Advent Devotional December 23, 2019
10 Hear the word of the LORD, O nations,
and declare it in the coastlands far away;
say, “He who scattered Israel will gather him,
and will keep him as a shepherd a flock.”
11 For the LORD has ransomed Jacob,
and has redeemed him from hands too strong for him.
12 They shall come and sing aloud on the height of Zion,
and they shall be radiant over the goodness of the LORD,
over the grain, the wine, and the oil,
and over the young of the flock and the herd;
their life shall become like a watered garden,
and they shall never languish again.
13 Then shall the young women rejoice in the dance,
and the young men and the old shall be merry.
I will turn their mourning into joy,
I will comfort them, and give them gladness for sorrow.
14 I will give the priests their fill of fatness,
and my people shall be satisfied with my bounty, says the LORD.
The Rev. Tanta Luckhardt Hendricks ’82
Exile is dislocation, a yanking out of the socket of home, identity, security, and hope. Exile is despair and desperation, pain and hopelessness.
Restoration puts all back in place. It is a homecoming dance—a medical test that says you’re okay, not dying; a song of joy that comes from the heart and tummy; toes in the sand and a sigh of relaxation; a relocation of self in wholeness and hope. Jeremiah offers a vision of what will be when the time of exile is over, and the long journey home is complete.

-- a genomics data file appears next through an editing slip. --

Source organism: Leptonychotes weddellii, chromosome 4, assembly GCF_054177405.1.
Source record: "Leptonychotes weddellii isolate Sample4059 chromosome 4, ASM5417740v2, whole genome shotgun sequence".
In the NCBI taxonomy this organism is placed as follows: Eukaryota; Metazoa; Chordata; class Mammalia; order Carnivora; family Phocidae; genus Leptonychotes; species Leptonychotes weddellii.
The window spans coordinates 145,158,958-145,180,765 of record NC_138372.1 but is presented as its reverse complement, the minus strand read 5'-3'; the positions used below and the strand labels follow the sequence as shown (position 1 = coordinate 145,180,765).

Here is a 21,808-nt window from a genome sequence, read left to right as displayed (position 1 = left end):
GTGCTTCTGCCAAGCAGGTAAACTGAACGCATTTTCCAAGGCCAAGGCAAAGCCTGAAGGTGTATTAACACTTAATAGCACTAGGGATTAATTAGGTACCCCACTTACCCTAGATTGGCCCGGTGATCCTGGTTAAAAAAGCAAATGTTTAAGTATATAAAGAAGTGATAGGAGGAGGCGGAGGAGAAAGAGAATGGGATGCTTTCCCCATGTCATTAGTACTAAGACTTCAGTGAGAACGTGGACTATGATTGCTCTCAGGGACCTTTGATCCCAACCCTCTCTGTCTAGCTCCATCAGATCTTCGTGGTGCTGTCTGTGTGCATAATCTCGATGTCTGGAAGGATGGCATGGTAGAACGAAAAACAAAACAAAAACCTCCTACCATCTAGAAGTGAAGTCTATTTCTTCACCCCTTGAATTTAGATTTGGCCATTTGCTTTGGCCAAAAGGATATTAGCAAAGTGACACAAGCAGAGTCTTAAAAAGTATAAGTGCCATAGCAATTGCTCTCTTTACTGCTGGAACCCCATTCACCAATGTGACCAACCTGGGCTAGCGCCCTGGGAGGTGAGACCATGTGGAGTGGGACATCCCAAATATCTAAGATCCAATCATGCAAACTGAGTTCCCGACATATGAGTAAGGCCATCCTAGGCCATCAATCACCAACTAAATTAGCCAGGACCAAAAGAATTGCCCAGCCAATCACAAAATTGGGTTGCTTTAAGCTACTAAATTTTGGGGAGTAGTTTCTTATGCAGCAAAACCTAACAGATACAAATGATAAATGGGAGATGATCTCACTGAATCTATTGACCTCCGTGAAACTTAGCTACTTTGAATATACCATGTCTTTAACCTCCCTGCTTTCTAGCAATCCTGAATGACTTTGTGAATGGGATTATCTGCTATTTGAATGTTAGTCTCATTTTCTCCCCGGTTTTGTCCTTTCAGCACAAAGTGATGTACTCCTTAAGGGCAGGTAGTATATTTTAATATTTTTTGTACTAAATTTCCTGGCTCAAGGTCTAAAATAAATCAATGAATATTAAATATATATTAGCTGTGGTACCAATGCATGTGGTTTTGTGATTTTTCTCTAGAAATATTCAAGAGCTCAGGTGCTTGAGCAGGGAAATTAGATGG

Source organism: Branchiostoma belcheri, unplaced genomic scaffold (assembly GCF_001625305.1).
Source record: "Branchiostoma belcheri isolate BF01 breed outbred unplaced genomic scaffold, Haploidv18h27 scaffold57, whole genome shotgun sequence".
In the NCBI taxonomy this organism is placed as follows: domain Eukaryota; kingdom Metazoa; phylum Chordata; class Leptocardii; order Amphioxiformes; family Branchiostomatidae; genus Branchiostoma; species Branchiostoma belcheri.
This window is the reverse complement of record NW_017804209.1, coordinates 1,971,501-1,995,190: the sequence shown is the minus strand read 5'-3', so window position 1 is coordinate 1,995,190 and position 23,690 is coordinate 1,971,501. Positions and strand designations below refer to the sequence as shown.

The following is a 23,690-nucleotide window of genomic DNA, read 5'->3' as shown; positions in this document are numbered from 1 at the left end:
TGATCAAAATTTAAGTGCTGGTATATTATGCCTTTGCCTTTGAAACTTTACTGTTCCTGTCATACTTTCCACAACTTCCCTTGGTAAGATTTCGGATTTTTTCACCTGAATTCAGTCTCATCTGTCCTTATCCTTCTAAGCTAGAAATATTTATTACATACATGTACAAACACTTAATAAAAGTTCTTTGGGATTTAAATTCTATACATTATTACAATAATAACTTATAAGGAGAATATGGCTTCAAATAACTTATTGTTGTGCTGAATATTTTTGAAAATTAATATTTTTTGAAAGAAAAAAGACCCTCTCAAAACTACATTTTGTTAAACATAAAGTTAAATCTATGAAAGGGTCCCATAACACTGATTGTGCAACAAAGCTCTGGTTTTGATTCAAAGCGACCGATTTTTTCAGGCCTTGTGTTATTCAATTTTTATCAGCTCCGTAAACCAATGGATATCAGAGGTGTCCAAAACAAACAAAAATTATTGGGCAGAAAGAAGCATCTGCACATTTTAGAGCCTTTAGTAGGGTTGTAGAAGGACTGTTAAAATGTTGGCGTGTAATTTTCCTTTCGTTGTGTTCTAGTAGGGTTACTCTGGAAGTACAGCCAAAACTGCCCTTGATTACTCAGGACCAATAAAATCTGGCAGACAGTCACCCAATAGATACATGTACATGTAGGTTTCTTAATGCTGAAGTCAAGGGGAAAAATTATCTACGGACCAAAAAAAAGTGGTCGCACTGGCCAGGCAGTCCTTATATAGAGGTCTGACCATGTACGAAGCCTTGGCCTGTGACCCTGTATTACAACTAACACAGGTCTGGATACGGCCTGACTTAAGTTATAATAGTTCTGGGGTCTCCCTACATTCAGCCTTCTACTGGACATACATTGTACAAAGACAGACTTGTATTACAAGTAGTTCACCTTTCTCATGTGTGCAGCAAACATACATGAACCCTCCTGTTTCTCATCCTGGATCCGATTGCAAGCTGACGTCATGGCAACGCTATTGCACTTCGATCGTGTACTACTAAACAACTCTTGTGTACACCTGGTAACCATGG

Jesus of Bethlehem offers himself to share with us our time of exile, of dislocation. But Jesus also offers himself as the restoration of our wholeness and hope. At the same time, that restoration is yet to come. The long journey home is not yet finished. We continue to live in brokenness and despair.
But exile does not have the last word. The Lord who has come to be born in us, with us, and for us will bring us to our ultimate home, where joy breaks out in a dance, and songs cannot be silenced, and tears are no more. Jesus’ birth looks beyond dislocation as the Lord brings hope in the midst of exile, the whisper of the song, the shadow of the dance, the whiff of joy. Exile does not have the last word. Ever.
Holy Child of Bethlehem, you come to us when we hurt with the pain of dislocation, so we are not alone in our despair. You come to us offering hope—the assurance that joy will prevail. As we grasp that hope, you restore our soul. How grateful we are for you. Amen.
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